In response to the coronavirus (COVID-19) outbreak many churches (and events!) in America and around the world are turning to online video streaming as a safety measure. Here are four tips for using video conferencing software like Zoom to stream your event on a budget.
(Note: some links in this article are affiliate links)
(Note: if you need hands on help taking your church virtual, check out the Virtual Church Bootcamp)
1. Join as a separate participant for audio, video, and slides.
For video you want to have one smartphone on a stand with a clear view of the speaker and the stage. (Here’s a tripod you can use for your smartphone).
However, this means your phone will be far away from the speaker and pick up more of the ambient noise in the room. If your venue is equipped with a soundboard, connect the audio from the soundboard to a separate phone or computer. Join the video conference call as a new participant providing audio exclusively.
Here’s a cable you can use to connect to smartphone headphone jacks and here is a converter for newer USB-C phones that don’t have a headphone jack and here is an affordable adapter for your computer if it doesn’t have microphone input.
If you’re showing slides or lyrics, join the call on another computer that you run the slides from and share your screen. If you have someone to act as a “cameraman/camerawoman” you can use the spotlight feature as the host so that every participant sees either the video of the stage or the screenshare at your cue. That way your audience can get a high quality experience of your speaker, the slides and the sounds.
Note: Make sure your devices are fully charged and have a strong internet connection!
2. Share the link to your call with detailed instructions.
Not everyone is familiar with video conferencing technology. When you send people a link to join, some people may be prompted to download an app or may need to be on the right kind of browser to see the stream. Include links to the documentation to help them.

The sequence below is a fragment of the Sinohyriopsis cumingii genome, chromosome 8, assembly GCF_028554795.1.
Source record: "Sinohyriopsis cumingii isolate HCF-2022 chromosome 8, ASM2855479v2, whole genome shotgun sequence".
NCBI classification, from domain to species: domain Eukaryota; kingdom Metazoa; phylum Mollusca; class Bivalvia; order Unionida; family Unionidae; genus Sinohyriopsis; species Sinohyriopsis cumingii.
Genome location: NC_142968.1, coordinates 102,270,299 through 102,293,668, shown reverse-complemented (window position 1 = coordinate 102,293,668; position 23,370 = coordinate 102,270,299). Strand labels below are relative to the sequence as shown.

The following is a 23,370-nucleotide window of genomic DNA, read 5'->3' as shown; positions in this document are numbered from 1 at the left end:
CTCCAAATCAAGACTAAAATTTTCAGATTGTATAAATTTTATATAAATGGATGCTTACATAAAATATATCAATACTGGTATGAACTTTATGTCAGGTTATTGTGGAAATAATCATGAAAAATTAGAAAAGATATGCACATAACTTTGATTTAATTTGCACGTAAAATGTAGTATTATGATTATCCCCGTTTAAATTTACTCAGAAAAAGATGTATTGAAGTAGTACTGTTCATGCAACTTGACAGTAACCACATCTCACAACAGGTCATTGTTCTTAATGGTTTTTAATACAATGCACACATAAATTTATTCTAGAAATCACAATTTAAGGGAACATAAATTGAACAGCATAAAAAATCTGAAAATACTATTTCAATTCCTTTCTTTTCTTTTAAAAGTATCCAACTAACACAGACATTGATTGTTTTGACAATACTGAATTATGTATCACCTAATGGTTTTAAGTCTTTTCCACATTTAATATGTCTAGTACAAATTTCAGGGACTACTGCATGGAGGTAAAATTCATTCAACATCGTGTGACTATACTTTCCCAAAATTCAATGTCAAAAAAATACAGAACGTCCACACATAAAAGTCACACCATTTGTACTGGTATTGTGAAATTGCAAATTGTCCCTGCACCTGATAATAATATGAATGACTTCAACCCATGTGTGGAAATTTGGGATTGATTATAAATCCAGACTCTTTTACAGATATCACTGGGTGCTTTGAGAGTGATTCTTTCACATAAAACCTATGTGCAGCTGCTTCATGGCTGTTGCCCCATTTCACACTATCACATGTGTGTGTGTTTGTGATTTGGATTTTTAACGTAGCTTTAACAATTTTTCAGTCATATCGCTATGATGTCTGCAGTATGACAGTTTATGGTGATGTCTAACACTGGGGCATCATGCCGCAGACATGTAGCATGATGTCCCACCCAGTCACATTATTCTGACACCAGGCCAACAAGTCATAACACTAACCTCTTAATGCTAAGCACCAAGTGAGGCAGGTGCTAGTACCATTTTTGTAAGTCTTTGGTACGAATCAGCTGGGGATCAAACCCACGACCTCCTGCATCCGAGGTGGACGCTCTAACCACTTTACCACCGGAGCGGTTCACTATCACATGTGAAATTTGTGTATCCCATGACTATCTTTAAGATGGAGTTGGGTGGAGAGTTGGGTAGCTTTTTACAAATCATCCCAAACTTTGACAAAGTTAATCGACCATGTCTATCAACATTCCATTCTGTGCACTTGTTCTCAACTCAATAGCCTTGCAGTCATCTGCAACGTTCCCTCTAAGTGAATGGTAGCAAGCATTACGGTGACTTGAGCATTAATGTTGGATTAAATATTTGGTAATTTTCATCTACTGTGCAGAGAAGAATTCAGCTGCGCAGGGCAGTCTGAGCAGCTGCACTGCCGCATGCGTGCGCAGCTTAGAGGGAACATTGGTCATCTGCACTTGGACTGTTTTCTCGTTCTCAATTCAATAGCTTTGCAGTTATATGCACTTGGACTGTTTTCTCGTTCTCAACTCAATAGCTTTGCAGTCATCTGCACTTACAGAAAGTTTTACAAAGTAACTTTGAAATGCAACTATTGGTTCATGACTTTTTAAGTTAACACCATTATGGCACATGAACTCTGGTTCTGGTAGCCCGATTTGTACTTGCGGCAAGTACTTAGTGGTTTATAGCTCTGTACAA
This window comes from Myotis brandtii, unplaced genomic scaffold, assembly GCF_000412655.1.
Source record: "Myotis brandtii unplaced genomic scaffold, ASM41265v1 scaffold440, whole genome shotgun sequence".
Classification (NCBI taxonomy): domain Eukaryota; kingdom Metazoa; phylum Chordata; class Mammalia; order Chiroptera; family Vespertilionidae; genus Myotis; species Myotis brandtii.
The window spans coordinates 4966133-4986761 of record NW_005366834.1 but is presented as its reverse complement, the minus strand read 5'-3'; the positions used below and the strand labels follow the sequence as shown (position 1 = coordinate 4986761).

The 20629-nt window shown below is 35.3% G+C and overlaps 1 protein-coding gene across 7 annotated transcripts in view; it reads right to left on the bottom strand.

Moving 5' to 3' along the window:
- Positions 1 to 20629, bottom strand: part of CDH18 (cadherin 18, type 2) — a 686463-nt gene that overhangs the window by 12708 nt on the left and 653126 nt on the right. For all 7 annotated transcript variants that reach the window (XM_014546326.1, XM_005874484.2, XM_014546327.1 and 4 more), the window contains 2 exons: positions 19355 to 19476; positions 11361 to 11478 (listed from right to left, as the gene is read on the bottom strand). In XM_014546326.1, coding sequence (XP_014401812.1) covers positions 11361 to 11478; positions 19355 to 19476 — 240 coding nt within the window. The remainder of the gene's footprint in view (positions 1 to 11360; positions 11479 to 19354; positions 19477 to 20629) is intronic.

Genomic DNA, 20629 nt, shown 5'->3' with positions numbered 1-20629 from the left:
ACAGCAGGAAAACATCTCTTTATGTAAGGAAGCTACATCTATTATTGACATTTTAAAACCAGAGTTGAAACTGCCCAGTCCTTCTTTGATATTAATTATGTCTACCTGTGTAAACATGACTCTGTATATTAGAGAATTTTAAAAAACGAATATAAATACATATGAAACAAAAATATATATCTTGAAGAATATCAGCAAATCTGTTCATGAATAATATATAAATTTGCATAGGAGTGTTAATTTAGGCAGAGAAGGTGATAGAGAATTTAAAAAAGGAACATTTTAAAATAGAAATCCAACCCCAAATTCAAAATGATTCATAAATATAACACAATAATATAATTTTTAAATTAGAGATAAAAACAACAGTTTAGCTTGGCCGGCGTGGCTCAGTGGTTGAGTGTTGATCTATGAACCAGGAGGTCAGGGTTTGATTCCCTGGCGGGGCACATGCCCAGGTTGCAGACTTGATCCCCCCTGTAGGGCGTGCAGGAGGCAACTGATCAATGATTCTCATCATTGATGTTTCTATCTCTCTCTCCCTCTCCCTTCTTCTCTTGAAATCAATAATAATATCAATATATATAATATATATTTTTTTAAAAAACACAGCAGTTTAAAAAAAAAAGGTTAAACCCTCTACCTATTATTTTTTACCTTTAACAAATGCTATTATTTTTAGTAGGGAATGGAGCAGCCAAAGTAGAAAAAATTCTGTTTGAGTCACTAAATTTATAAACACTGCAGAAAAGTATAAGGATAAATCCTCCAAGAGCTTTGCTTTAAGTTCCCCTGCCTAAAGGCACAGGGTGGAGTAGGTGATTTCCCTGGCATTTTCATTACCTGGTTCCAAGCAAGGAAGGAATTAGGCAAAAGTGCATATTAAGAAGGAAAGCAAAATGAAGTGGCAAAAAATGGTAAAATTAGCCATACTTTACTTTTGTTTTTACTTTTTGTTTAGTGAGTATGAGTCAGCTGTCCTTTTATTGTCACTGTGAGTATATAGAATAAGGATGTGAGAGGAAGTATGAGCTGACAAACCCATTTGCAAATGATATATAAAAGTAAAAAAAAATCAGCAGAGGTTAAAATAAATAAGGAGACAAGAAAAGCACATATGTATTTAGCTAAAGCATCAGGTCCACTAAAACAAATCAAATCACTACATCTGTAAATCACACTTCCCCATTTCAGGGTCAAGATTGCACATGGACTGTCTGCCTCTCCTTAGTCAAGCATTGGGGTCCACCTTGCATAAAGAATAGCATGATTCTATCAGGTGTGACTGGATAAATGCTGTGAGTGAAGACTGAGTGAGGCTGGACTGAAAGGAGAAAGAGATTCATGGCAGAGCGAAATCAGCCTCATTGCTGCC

Teach people to pin the video from just the device acting as a camera or screen-sharing slide display. If this is for just your church community, you can include a phone number people can call for help getting set up if they get stuck.
3. Mute everyone on the call. Use display names for clarity.
Unlike professional livestreaming software, video conferencing software is designed for interaction. Since you’re using it in an event setting, make sure you mute all participants on the call (you should have this power as the call organizer). Unmute just the audio of the participant providing the venue audio. Otherwise everyone will get distracted by the random sounds that are happening in each person’s home. For clarity, you can change the display name of the key participants (speaker, slides, and sound) to make it easier for people to know which participant to focus on.
4. Record the experience, track usage and collect feedback afterwards.
One benefit of doing the video conference stream is being able to record the experience. You can also track the number of participants on your call and get their feedback via chat during the event and over e-mail afterwards. That way you can learn what worked well and what can improve going forward. Also, you can cut snippets out of the recording and post them on social media!
So those are four tips for using video conferencing software to stream your church service or other event. If you’d like to show slides side-by-side and include captions and translation in your online streaming, check out spf.io, our all-in-one platform for translation and accessibility. You can use spf.io today side by side with Zoom!
People get real-time captions or translation so your video conference calls are accessible to the Deaf, hard of hearing and people who speak other languages. People can also receive slides and separate audio streams in their own language.